Like virtually each and every football pundit following Celtic or even Scottish football for that matter, I had a lot to say about yesterday’s match at the Bigotdome in Glasgow, where a close match didn’t go Celtic’s way. But after writing the post yesterday, I deleted it because it hadn’t said anything new or compelling.
When one set-piece goal is the difference, you can tell these clubs are fairly evenly matched. And that is clearly and unequivocally a compliment to Celtic’s opponents on Sunday, who without the help of Kevin Clancy and his ilk in the black shirts, Celtic’s opponents would be Livingston in blue kits.
What do you expect when you don’t allow opponents’ fans into your stadium?
Instead, what I’d prefer to talk about are the peripheral happenings at the match — the bigoted behavior of thousands of Rangers fans inside the stadium, and the scores marching in Glasgow outside the stadium, all of which seems to be going unaddressed by the Scottish authorities. But you might expect that when a large group of fans is allowed to march, with police escort, through Glasgow singing anti-Irish songs.
It begs the question: Where are the voices of this club’s supporters speaking out against this behavior? I can answer that: They have been all but silent. If there are any, to begin with. If it wasn’t for Michael Stewart, who is risking his job at the BBC for telling the truth, the Scottish mainstream media would also be silent as well.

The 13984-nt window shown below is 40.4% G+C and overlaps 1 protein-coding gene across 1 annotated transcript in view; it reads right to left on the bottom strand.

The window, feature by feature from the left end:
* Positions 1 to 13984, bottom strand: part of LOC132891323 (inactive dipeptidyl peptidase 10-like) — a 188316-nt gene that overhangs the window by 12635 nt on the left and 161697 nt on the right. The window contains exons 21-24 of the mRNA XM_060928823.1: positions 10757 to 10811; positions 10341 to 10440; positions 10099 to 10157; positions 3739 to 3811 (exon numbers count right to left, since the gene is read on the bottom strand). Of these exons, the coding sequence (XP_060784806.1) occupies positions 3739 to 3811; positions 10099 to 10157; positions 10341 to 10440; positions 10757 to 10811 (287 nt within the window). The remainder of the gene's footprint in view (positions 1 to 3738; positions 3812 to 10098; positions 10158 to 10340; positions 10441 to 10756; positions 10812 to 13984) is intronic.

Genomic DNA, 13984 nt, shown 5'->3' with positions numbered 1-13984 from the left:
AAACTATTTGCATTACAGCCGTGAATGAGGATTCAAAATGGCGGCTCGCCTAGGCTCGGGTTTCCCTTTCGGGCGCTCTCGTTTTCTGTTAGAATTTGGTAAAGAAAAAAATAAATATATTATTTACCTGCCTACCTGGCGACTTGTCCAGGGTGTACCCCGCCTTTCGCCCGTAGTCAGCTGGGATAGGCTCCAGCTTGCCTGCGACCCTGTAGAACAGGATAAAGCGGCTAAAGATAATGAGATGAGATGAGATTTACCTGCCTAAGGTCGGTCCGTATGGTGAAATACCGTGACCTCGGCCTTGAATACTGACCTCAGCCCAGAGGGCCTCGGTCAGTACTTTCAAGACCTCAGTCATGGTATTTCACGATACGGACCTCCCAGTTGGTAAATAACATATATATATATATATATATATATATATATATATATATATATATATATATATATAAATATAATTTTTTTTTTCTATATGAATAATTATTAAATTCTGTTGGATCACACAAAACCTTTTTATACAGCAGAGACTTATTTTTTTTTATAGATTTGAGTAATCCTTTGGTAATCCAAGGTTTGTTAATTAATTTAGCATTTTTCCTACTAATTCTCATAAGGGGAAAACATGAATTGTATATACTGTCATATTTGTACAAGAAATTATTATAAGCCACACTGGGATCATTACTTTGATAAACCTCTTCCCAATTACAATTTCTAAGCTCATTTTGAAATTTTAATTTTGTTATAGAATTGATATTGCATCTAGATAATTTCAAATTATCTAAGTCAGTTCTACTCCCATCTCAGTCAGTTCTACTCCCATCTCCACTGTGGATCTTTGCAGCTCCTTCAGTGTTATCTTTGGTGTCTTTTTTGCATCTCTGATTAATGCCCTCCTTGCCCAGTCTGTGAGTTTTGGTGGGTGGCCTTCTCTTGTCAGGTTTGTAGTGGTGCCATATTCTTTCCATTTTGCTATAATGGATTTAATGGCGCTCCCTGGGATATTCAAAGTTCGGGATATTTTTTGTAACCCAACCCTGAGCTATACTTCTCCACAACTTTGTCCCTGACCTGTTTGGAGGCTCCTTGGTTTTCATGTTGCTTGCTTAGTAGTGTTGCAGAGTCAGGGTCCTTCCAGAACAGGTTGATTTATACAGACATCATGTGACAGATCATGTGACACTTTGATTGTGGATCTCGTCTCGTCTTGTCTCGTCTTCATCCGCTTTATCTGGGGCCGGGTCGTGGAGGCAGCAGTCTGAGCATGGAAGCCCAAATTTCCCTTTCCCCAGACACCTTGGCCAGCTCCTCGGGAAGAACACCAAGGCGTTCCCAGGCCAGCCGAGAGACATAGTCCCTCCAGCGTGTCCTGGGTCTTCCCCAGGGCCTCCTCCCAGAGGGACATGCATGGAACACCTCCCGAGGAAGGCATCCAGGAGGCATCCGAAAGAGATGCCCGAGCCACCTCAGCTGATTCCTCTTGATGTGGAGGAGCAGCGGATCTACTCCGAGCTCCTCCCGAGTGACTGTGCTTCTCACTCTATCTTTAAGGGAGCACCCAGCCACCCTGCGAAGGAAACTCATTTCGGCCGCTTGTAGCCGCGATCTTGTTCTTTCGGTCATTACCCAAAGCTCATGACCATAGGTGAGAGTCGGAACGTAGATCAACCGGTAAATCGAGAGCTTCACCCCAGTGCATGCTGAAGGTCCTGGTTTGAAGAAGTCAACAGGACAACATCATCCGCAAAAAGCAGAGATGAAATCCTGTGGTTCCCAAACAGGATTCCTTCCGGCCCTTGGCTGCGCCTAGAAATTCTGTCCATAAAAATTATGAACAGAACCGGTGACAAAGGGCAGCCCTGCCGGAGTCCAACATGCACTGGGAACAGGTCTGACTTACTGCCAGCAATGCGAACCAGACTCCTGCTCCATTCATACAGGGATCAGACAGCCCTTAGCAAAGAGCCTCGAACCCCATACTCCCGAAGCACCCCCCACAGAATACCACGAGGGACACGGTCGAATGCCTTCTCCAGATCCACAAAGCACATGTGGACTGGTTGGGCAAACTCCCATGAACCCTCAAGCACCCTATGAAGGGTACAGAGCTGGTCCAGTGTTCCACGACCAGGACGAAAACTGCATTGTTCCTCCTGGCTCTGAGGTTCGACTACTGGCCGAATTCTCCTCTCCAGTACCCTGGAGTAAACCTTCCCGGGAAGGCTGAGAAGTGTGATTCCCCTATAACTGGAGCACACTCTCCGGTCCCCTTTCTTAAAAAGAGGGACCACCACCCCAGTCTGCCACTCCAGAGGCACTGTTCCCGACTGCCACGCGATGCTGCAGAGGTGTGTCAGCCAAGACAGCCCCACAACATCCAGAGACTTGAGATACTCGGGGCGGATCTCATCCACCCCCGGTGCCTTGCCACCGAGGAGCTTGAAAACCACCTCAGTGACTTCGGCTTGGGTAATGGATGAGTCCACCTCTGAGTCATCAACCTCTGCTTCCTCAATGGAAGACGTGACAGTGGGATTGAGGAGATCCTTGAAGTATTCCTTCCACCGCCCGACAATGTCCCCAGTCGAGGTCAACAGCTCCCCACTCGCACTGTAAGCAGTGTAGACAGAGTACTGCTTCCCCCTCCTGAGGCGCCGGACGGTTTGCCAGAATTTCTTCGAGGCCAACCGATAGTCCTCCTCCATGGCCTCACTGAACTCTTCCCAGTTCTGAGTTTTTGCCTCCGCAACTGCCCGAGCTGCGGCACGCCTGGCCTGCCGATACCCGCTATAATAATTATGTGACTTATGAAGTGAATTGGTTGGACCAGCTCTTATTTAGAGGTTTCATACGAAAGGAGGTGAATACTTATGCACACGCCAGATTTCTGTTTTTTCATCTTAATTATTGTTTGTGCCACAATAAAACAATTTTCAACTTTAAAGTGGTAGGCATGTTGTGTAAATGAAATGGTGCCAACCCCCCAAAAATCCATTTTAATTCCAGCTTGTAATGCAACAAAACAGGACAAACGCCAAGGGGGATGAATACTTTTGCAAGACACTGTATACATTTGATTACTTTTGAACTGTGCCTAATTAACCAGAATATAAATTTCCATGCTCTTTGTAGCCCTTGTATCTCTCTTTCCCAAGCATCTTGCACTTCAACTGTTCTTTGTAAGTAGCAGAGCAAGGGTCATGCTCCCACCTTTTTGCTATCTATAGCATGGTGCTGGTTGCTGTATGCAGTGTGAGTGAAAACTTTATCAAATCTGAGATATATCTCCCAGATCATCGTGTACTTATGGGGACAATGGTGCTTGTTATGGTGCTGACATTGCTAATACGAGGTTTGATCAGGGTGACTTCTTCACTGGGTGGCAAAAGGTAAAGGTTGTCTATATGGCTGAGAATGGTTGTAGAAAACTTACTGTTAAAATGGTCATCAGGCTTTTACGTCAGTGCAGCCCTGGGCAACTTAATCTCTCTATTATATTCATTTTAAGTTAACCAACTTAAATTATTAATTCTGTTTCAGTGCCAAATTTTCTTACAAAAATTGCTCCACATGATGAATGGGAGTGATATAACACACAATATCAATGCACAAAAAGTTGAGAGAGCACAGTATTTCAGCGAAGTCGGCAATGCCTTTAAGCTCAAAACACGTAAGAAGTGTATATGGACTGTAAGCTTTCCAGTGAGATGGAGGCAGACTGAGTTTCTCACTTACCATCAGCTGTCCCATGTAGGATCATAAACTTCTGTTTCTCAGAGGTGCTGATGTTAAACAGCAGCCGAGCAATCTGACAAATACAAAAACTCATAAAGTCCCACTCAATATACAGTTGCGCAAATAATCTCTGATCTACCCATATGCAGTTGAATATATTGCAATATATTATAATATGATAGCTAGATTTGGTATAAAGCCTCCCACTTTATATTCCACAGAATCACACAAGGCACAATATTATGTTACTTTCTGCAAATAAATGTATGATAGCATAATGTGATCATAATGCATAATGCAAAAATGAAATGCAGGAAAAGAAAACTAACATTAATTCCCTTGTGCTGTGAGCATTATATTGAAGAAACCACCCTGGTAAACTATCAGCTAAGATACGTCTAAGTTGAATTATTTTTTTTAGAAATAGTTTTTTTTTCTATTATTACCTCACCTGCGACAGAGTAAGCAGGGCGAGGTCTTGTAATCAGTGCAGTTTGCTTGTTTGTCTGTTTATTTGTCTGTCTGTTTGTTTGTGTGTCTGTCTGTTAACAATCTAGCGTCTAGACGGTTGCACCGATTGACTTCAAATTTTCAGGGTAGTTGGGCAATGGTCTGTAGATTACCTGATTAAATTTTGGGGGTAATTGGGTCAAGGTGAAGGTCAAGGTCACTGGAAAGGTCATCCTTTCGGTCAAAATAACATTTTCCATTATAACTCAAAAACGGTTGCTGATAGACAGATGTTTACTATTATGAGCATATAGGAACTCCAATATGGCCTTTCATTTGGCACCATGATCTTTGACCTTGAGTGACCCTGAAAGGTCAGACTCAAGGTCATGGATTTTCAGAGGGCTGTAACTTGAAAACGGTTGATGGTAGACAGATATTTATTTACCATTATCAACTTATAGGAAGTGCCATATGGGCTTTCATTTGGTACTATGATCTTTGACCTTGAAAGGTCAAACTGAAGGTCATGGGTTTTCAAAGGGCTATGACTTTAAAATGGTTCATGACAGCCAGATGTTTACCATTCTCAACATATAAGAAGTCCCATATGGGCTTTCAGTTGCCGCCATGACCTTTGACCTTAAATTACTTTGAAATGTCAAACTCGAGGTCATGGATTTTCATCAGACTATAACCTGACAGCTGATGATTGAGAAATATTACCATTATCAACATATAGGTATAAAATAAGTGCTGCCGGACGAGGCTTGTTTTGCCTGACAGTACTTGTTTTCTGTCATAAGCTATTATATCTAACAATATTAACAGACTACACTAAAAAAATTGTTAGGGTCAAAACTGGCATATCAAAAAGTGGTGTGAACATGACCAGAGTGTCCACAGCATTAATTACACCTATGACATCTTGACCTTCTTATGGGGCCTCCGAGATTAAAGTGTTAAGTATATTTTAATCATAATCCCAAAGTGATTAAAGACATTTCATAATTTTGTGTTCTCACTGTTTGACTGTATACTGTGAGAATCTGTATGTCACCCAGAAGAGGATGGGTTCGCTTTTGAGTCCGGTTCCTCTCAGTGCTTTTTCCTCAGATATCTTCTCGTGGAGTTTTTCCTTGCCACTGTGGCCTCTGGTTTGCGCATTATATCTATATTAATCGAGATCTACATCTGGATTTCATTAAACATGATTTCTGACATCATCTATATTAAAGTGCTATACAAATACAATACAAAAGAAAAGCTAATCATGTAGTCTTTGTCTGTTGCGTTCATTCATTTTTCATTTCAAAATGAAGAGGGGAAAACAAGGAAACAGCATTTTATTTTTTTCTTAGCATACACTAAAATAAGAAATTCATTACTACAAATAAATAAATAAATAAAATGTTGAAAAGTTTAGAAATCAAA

And it comes down to this: You can’t say, “I’m not a bigot” if your club freely condones bigotry, and has the full force of the Glasgow Police to back it up. You can’t say, “I’m not a fascist” if your club harbors fascist supporters, like Lazio or Real Betis. You can’t hide behind, “It wasn’t me” or “It isn’t me” because the club you support reflects your values.
Silence is complicity, pure and simple.
For those who say football isn’t, or shouldn’t be, political, you need to return to reality from your unicorns-and-rainbow fantasy world. For better or worse, football is political. And you can’t separate the politics from the club.
Again, football reflects values, and Celtic reflects mine. And I’m proud to say that because of the club’s origins and what it has stood for over the years. I would find it hard to believe that a fan of Glasgow’s other club can say that without being disingenuous or hypocritical. But admittedly, they couldn’t even raise enough money to save the original club when it was liquidated in 2012, so the history of this more recent one is pretty scant.
While some of the bhoys are on International Duty this week, we don’t go back to SPFL action until a week from Saturday at home against Ross County. Hopefully those who are playing for their national teams will come back healthy. Mon the Hoops!